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Apple orchards and brewers are mentioned as far back as the 8th century by Charlemagne. The first known Norman distillation was carried out by ‘Lord’ de Gouberville in 1554, and the guild for cider distillation was created about 50 years later in 1606. In the 17th century the traditional ciderfarms expanded but taxation and prohibition of cider brandies were enforced elsewhere than Brittany , Maine and Normandy. The area called ‘Calvados’ was created after the French Revolution, but ‘Eau de vie de cidre’ was already called ‘calvados’ in common usage. In the 19th century output increased with industrial distillation and the working class fashion for ‘Café-calva’. When a phylloxera outbreak devastated vineyards calvados experienced a ‘golden age’. During World War I cider brandy was made for armaments. The appellation contrôlée regulations officially gave calvados a protected name in 1942. After the war many cider-houses and distilleries were reconstructed, mainly in the Pays d'Auge. Many of the traditional farmhouse structures were replaced by modern agriculture with high output. The calvados appellation system was revised in 1984 and 1996. Pommeau got its recognition in 1991; in 1997 an appellation for Domfront with 30% pears was created.

Process of fabrication

The fruit is picked and pressed into a juice that is fermented into a dry cider. It is then distilled into eau de vie. After two years aging in oak casks, it can be sold as Calvados. The longer it is aged, the smoother the drink becomes. Usually the maturation goes on for several years. A half-bottle of twenty-year-old Calvados can easily command the same price as a normal-sized bottle of ten-year-old Calvados.

Double and single distillation

The appellation of AOC calvados authorizes double distillation for all calvados but it is required for the AOC calvados Pays d’Auge.

    • Double distillation is carried out in traditional alembic pot-still ‘l'alambic à repasse’ or ‘charentais’. Gives complex, delicate and rich fruity aromas with potential for longer aging.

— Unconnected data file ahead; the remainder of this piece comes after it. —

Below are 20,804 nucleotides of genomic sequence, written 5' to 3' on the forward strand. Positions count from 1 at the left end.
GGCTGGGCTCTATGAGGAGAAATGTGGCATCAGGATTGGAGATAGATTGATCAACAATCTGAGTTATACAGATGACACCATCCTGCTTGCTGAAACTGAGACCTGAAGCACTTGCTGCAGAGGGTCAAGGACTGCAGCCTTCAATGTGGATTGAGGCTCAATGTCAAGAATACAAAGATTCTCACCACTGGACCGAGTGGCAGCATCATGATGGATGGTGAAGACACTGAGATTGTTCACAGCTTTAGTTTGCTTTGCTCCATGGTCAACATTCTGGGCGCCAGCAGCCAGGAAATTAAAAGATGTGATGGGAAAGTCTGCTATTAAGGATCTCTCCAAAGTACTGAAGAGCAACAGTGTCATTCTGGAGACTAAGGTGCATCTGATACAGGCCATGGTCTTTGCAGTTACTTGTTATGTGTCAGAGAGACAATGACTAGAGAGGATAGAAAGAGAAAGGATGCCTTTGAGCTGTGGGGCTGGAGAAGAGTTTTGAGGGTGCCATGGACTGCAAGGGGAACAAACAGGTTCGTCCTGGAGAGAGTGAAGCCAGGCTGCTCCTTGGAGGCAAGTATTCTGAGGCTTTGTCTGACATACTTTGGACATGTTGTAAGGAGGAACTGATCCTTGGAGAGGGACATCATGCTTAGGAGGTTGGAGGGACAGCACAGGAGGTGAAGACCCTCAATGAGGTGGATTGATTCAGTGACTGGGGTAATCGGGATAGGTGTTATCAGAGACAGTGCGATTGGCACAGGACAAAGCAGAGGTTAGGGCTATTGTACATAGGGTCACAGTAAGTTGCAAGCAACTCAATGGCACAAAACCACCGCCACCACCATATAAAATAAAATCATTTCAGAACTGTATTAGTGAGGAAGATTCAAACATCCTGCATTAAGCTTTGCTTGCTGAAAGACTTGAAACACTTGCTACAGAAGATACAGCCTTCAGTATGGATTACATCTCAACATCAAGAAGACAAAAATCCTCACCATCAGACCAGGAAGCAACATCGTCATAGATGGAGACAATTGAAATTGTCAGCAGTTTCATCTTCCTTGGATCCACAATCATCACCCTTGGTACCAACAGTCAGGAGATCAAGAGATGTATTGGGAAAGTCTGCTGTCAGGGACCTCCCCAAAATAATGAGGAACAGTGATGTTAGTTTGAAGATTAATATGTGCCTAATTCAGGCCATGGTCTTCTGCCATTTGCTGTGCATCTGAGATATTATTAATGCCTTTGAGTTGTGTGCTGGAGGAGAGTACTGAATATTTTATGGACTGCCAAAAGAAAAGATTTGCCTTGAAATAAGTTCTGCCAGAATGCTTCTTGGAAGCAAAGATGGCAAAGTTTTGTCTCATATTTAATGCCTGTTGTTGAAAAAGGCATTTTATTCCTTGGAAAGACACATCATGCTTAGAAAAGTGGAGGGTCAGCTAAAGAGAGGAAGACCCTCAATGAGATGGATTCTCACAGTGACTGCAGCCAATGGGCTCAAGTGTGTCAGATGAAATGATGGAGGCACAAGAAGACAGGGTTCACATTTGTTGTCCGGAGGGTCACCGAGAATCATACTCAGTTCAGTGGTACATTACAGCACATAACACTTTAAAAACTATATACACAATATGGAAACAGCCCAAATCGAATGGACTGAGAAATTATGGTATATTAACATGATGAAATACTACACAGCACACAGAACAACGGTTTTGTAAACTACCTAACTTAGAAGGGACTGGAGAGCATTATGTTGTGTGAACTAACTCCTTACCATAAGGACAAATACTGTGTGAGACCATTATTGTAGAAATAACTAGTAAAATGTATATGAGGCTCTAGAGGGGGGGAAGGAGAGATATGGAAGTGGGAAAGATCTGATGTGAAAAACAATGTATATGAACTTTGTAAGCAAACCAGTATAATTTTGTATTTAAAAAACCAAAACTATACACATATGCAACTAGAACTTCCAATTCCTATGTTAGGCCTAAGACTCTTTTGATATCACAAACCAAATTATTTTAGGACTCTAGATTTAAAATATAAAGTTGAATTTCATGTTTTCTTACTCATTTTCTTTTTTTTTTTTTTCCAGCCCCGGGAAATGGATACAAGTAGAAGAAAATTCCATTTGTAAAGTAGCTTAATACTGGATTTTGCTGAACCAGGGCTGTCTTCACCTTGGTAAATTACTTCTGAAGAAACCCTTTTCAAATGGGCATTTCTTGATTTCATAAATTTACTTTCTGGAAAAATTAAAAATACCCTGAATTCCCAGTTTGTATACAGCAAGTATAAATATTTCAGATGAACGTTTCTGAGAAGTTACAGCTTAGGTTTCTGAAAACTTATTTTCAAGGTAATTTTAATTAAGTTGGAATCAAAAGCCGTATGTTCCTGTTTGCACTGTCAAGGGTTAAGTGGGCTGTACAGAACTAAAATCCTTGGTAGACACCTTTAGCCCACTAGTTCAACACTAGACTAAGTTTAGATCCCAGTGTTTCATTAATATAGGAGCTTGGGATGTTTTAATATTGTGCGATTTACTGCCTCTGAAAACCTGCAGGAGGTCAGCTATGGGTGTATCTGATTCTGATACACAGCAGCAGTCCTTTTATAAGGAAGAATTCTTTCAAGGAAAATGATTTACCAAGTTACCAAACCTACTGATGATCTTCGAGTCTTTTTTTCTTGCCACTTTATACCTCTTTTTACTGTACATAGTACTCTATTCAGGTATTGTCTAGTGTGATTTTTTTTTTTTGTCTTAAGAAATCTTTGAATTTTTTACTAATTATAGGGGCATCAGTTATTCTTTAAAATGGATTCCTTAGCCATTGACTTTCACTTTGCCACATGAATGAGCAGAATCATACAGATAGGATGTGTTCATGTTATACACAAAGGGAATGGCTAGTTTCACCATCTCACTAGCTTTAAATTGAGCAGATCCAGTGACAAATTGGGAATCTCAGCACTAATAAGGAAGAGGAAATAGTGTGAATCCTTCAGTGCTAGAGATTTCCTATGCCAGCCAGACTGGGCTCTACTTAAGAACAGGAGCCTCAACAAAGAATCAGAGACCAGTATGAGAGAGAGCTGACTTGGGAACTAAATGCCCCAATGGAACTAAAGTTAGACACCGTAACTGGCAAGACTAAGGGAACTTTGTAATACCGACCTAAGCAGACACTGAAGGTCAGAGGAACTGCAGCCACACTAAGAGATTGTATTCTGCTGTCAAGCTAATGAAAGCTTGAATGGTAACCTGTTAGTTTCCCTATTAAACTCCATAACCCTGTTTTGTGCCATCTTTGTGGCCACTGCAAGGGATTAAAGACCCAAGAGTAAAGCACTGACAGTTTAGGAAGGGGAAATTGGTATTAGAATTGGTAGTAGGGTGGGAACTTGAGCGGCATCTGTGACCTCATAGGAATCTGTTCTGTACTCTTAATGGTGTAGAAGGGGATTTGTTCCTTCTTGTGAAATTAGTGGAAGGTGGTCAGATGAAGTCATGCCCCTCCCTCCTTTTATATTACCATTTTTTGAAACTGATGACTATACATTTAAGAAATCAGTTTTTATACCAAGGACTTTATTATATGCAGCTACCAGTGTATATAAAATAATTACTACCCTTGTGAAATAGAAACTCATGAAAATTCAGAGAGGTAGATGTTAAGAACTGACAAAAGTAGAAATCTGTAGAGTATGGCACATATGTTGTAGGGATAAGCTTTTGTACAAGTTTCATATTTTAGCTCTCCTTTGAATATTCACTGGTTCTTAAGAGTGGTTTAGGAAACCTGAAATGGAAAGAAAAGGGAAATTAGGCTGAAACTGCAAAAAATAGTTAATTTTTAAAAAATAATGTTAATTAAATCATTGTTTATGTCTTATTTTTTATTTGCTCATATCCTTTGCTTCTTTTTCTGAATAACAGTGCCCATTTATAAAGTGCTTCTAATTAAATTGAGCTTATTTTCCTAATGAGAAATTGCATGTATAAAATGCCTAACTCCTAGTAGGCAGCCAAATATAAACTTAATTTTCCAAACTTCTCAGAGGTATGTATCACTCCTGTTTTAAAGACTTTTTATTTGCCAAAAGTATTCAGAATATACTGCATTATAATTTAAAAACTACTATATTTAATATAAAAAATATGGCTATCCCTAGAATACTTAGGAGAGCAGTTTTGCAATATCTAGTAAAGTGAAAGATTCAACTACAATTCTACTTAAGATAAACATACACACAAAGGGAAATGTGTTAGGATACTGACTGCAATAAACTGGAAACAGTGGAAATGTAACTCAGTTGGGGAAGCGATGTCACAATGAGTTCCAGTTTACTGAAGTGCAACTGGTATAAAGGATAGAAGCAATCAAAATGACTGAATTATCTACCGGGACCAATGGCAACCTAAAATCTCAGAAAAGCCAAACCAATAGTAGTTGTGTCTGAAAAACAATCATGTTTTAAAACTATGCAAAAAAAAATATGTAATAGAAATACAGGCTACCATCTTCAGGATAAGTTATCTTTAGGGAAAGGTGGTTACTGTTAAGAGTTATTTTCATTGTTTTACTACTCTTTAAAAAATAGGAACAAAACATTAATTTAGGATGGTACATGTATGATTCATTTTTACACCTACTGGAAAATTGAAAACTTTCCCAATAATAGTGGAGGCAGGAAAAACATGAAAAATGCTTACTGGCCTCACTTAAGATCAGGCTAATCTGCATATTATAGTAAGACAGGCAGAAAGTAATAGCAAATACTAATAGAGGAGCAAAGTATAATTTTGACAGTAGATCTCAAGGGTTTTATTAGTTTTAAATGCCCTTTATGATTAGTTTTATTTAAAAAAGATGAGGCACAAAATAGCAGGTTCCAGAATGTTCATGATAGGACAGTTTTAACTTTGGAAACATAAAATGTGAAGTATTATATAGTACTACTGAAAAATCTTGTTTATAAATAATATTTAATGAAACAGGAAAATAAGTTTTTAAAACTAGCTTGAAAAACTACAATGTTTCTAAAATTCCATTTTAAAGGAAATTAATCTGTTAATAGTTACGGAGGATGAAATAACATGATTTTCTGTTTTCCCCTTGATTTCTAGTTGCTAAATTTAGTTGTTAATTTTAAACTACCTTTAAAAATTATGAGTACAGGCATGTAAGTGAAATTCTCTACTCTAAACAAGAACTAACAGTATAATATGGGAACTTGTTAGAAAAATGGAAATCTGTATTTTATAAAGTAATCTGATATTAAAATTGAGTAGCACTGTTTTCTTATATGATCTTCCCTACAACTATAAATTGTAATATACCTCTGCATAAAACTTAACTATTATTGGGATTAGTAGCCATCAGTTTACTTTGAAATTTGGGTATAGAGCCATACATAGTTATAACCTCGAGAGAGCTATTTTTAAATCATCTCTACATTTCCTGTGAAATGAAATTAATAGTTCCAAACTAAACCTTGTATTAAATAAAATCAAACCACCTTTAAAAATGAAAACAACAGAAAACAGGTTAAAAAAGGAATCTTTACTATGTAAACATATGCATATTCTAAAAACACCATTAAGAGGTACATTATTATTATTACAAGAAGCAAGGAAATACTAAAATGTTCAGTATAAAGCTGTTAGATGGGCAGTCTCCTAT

• Single continuous distillation in a column still. Gives a fresh and clean apple flavour but less complex flavour to evolve with longer aging.
    • Producing regions and legal definitions

Like most French wines, Calvados is governed by appellation contrôlée regulations. There are three appelations for calvados:

The AOC calvados area includes all of the Calvados, Manche, and Orne départements and parts of Eure, Mayenne, Sarthe, and Eure-et-Loir.

    • AOC calvados makes up for over 70 percent of the total production.
    • Minimum of two years ageing in oak barrels.
    • The terroir, geographical area, is defined.
    • The apples and pears are defined cider varieties.
    • The procedures in production like pressing, fermentation, distillation and ageing is regulated.
    • Usually single column distillation.

The more restrictive AOC calvados Pays d'Auge area is limited to the east end of the départementof Calvados and a few adjoining districts.

  • Extensive quality control - the basic rules for AOC calvados together with several additional requirements.
  • Ageing for minimum of two years in oak barrels.
  • Double distillation in an alembic pot-still.
  • Produced within the designated area in Pays d'Auge.
  • A minimum of six weeks fermentation of the cider.
  • Flavour elements are controlled.

See others examples :